The enhancement of non-nitrated organic aerosol in FIGAERO-HR-ToF-I-CIMS may be due to aqueous processing of species in the particles in the presence of aerosol water. This can come from further reactions of semi-volatile and/or low-volatility species in the particle phase, or reactive uptake of volatile (but highly water soluble) species into the aerosol followed by subsequent aqueous-phase reactions to form low-volatility products (Ervens et al., 2011). A comparison of the average thermogram at peak SOA growth among Exps. 3–5 indicates a higher contribution of low-volatility compounds in Exp. 5 than in Exps. 3 and 4, as illustrated by the bimodal peaks (Fig. S7). Given the same degree of gas-phase oxidation expected among Exps. 3–5, these results show that aqueous chemistry in wet aerosol contributes to the further formation of low-volatility compounds. Overall, the highest average degree of oxidation (O/C=0.77) is observed in the high-RH wet-aerosol experiment (Exp. 5). The effect of particle water on monoterpene SOA formation warrants further studies.

3.4 Atmospheric implications

There is emerging evidence that monoterpene SOA greatly contributes to atmospheric aerosol in the Southeastern US (Zhang et al., 2018; L. Xu et al., 2018). ON is no exception; a substantial fraction of pON is considered to be from monoterpenes (Lee et al., 2016; Huang et al., 2019; Xu et al., 2015a). While C10 pON measured in FIGAERO-HR-ToF-I-CIMS is a good tracer of monoterpene-derived pON, we show that a fair amount of α-/β-pinene pON is found as C<10 or C20 depending on the oxidation condition. This implies that the contribution of monoterpene-derived pON could be substantially underestimated when only considering C10 pON. The fraction of pON with different number of carbon atoms reported in this study (Table S2) is a useful parameter to quantitatively determine the contribution of monoterpene-derived pON to total pON.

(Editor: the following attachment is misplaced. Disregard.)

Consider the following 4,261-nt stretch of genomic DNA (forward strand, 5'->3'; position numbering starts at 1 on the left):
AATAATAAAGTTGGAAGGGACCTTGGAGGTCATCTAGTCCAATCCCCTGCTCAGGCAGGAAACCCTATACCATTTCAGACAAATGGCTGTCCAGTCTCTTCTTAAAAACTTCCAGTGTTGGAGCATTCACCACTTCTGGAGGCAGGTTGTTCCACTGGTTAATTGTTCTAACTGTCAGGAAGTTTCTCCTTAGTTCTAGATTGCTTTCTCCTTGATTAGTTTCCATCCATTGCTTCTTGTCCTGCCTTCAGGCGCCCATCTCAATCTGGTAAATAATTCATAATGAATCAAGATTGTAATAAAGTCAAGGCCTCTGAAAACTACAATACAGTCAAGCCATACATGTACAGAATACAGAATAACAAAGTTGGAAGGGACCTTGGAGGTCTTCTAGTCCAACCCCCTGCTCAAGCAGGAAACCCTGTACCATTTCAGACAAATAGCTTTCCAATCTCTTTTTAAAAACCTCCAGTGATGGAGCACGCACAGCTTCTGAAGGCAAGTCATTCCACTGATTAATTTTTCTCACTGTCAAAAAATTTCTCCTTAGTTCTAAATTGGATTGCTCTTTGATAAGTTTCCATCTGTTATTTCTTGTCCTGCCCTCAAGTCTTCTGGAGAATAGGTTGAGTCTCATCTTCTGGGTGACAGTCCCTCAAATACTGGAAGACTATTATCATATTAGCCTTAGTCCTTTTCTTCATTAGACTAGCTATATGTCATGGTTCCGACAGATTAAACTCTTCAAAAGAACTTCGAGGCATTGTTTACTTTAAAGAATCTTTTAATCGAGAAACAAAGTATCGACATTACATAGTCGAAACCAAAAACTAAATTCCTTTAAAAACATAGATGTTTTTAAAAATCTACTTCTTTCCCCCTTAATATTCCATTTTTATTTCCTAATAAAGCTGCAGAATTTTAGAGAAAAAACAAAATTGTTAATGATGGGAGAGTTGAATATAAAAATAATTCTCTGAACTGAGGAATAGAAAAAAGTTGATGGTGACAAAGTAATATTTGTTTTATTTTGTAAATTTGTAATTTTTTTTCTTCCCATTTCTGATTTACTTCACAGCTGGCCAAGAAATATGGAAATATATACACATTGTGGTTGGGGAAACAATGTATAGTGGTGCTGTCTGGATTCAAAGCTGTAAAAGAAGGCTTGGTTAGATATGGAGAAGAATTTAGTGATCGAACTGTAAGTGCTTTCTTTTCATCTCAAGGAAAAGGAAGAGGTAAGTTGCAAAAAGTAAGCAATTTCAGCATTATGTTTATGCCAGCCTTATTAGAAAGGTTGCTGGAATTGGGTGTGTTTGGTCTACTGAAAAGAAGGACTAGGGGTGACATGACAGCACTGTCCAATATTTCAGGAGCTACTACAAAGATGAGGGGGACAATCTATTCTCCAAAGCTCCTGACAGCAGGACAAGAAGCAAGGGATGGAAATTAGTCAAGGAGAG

Many previous modeling studies using ambient measurement data as constraints report that the lifetime of pON is likely several hours (Pye et al., 2015; Fisher et al., 2016; Lee et al., 2016; Zare et al., 2018). Hydrolysis of pON is used as a dominant loss process with the lifetime of several hours to improve the concentration of modeled OA (Pye et al., 2015) and to improve the concentrations of gaseous and particulate ON (Fisher et al., 2016). If the ambient pON concentration is indeed governed by a loss process with a few hours of lifetime, our results imply that the particle-phase hydrolysis may not be the only dominant loss process because the hydrolysis lifetime reported in this study is significantly shorter. Other potential but less-studied loss mechanisms of ON and pON include deposition (Nguyen et al., 2015), photolysis (Müller et al., 2014), and aqueous photooxidation (Romonosky et al., 2017; Nah et al., 2016). For instance, an enhanced photolysis rate is observed for carbonyl nitrate derived from isoprene (Müller et al., 2014), while no similar study is available for monoterpene-derived ON in literature. Also, it has been demonstrated that different monoterpene pON can have drastically different photochemical fates (Nah et al., 2016). Taken together, results from this study highlight the importance to investigate other potential loss processes of monoterpene-derived pON.